Studying in a programme that placed emphasis on diversity of knowledge also meant Abraham was able to mingle with students from all kinds of scholastic backgrounds, and not remain confined to social circles exclusive to students from a single discipline.

Overseas exchange is a big part of university experience for the majority of students at HKUST. Abraham did his exchange term at the University of Exeter in England. Photo: Supplied.

During his third year of study, Abraham seized the opportunity to take an exchange semester at the University of Exeter. By the end of it, Abraham said he considered taking a gap year for a work placement, but “agonised” over the available options. “HKUST’s Career Centre suggested that I find an internship in the UK, since I was already there,” he said. Knowing that it is rare for Hong Kong students to find work placements overseas, it came as a pleasant surprise when Abraham landed an offer from Airbus to work as an environmental affairs intern at their UK office. “I initially thought they wouldn’t know HKUST – but they did,” he said.

The year-long internship – which saw him travel to France on business – came with its challenges. Abraham said that, as a young foreign intern, he had to learn to speak his mind among his European colleagues, and to adapt to their work culture and lifestyle.

The gap year was well worth delaying his university graduation for, Abraham would later realise, as having a year of work experience in his pocket “sparked an interest with employers,” and helped kickstart his career.

Under encouragement from HKUST’s career advisors, Abraham had the opportunity to gain work experience overseas even before graduating from university. Photo: Supplied.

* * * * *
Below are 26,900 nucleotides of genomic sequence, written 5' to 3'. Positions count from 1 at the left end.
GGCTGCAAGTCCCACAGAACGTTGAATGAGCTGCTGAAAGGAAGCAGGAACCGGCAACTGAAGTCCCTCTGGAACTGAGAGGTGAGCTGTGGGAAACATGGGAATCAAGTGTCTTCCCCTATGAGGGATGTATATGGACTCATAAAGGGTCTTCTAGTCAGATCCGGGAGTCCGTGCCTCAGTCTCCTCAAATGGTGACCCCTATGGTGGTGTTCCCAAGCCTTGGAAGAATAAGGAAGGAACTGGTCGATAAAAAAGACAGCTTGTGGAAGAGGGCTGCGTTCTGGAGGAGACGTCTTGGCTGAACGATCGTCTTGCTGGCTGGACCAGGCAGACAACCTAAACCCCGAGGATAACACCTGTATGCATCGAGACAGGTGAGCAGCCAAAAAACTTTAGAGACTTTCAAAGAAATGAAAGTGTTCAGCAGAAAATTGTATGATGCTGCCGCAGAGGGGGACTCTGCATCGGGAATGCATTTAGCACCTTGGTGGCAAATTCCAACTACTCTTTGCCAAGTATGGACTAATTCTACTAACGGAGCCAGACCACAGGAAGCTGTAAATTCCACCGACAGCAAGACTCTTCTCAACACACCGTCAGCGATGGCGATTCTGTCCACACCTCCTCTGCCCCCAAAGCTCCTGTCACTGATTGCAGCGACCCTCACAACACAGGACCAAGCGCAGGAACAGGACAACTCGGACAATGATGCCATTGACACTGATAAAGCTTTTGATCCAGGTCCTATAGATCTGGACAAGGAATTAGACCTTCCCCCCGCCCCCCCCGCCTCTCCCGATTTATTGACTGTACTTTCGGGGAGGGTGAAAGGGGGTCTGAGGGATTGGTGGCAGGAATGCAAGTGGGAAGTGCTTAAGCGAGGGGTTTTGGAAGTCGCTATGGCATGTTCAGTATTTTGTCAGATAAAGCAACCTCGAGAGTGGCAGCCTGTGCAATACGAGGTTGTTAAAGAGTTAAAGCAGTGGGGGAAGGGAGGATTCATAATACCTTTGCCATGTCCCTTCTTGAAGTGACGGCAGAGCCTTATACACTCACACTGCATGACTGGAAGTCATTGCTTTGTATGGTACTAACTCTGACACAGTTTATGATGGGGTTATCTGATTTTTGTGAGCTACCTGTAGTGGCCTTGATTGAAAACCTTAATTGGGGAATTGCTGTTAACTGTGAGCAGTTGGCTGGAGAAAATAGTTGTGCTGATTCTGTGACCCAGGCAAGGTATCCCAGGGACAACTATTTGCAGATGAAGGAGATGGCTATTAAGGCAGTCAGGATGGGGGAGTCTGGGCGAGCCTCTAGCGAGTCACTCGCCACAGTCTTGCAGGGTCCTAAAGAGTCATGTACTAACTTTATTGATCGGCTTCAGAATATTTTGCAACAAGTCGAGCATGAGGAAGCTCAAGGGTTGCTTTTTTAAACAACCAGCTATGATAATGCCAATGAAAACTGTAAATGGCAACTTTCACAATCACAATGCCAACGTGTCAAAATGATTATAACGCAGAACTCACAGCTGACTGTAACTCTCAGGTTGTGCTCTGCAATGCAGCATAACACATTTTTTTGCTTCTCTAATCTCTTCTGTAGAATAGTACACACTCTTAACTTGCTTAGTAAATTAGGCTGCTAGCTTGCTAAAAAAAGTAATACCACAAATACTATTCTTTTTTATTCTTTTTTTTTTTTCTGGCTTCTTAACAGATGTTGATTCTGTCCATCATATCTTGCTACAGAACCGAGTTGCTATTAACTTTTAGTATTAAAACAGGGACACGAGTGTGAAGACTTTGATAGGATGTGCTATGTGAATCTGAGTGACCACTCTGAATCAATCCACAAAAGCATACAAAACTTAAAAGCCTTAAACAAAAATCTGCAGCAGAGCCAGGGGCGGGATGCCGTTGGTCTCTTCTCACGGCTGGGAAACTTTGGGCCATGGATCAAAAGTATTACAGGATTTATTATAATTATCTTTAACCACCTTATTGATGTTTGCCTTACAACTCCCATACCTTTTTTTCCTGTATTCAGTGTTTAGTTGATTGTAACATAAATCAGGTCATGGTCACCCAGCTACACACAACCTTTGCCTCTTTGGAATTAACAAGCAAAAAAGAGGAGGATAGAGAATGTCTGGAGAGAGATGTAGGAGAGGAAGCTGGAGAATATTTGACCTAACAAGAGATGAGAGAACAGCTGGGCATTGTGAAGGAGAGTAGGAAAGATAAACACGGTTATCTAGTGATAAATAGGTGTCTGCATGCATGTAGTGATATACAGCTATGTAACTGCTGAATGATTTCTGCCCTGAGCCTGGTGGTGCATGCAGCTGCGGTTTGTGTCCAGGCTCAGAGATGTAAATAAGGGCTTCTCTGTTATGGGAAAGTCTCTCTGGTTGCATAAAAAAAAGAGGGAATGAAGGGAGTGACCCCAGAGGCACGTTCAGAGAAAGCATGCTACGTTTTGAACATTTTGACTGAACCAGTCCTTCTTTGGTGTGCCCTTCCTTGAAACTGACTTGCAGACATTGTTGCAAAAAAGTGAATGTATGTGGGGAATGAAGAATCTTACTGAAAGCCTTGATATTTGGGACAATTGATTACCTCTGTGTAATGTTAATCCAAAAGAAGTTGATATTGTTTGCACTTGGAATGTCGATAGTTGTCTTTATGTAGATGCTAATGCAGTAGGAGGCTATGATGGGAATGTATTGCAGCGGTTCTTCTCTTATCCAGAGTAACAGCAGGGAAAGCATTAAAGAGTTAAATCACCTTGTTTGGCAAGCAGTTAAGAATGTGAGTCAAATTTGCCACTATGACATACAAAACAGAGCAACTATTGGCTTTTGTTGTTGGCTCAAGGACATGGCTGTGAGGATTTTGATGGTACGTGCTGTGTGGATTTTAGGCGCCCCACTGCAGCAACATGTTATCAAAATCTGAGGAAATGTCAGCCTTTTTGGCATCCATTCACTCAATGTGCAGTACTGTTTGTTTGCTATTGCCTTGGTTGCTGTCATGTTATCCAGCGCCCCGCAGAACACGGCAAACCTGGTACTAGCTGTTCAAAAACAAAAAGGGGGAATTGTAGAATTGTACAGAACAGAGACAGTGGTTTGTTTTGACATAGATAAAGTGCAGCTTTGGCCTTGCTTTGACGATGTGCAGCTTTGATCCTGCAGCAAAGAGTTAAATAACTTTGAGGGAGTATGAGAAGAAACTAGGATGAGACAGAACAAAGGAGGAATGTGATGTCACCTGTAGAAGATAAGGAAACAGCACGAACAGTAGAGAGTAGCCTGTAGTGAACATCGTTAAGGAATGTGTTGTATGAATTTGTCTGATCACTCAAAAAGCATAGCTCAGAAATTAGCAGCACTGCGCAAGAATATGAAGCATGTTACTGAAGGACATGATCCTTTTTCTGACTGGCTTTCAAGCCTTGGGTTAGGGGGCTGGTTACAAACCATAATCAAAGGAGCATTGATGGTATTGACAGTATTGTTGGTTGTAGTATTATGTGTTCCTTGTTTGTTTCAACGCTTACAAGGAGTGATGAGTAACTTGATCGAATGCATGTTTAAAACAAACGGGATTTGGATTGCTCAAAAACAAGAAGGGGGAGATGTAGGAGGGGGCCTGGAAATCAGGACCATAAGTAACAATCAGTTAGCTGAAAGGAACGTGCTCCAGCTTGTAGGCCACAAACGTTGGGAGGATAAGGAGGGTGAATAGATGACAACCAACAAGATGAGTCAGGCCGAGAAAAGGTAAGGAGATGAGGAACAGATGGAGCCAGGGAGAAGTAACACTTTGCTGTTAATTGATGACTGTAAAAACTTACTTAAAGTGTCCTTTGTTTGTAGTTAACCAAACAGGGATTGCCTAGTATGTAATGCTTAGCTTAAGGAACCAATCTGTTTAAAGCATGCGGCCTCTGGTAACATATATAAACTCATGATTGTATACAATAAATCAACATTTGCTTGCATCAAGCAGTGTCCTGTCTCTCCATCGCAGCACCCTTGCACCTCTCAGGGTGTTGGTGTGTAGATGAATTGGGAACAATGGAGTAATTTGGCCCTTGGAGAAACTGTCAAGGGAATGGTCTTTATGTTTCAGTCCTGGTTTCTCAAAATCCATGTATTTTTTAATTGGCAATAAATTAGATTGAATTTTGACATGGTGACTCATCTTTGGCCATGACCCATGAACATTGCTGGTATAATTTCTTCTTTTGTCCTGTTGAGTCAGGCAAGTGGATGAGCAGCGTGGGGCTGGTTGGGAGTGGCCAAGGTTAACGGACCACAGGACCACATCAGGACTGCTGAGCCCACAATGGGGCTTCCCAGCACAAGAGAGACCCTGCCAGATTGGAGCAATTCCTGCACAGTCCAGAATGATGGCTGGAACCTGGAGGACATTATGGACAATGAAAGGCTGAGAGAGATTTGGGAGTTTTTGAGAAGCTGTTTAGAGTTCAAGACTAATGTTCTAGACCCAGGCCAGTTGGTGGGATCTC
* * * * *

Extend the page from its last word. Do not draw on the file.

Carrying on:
Outside of his academic courses, Abraham also found plenty of opportunities to travel far from Hong Kong with HKUST. He represented the university at a competition for environmental innovation in Grøn Dyst, Denmark, where he and his teammates presented a design concept of a self-charging battery system for electric vehicles. Abraham also travelled to Israel, where he learned about the country’s start-up scene and entrepreneurial culture, and visited Wuhan to study aquatic ecology and biomass energy near the Three Gorges Dam.

Abraham skydived to raise fund for a charity during his 1-year internship in the UK. Photo: Supplied.

Now, as an environmental consultant at Arup, Abraham works to assess the potential environmental impact of civil engineering projects or other private developments, as he advises clients on environmental regulatory compliance. The EVMT programme emphasised training students in communication and presentation techniques, and Abraham found himself often going back to the soft skills learned during his days at HKUST to communicate with engineers, or to rely on knowledge acquired during his environmental law course to deal with regulatory matters.

“Engineers tend to speak in more technical language – while facing the client, we’d have to speak in more layman language,” he said. “We are the bridge in between.”

Looking back, Abraham said he was able to try as many things as he wanted and, from there, find out what he wanted to do most in life, thanks to the diversity and flexibility that HKUST programmes offered.

“From someone who didn’t even know which major to study, to [then] acquiring so many experiences and exposure… it completely changed me,” he said.


HKUST has launched the new Beyond Academic Admissions Scholarship (BAAS) for applicants with achievements anywhere in community leadership, creative innovation, sports, music, performing arts, and many others. BAAS recognises non-academic achievements, where nothing is off-limits. Learn more and apply before March 31.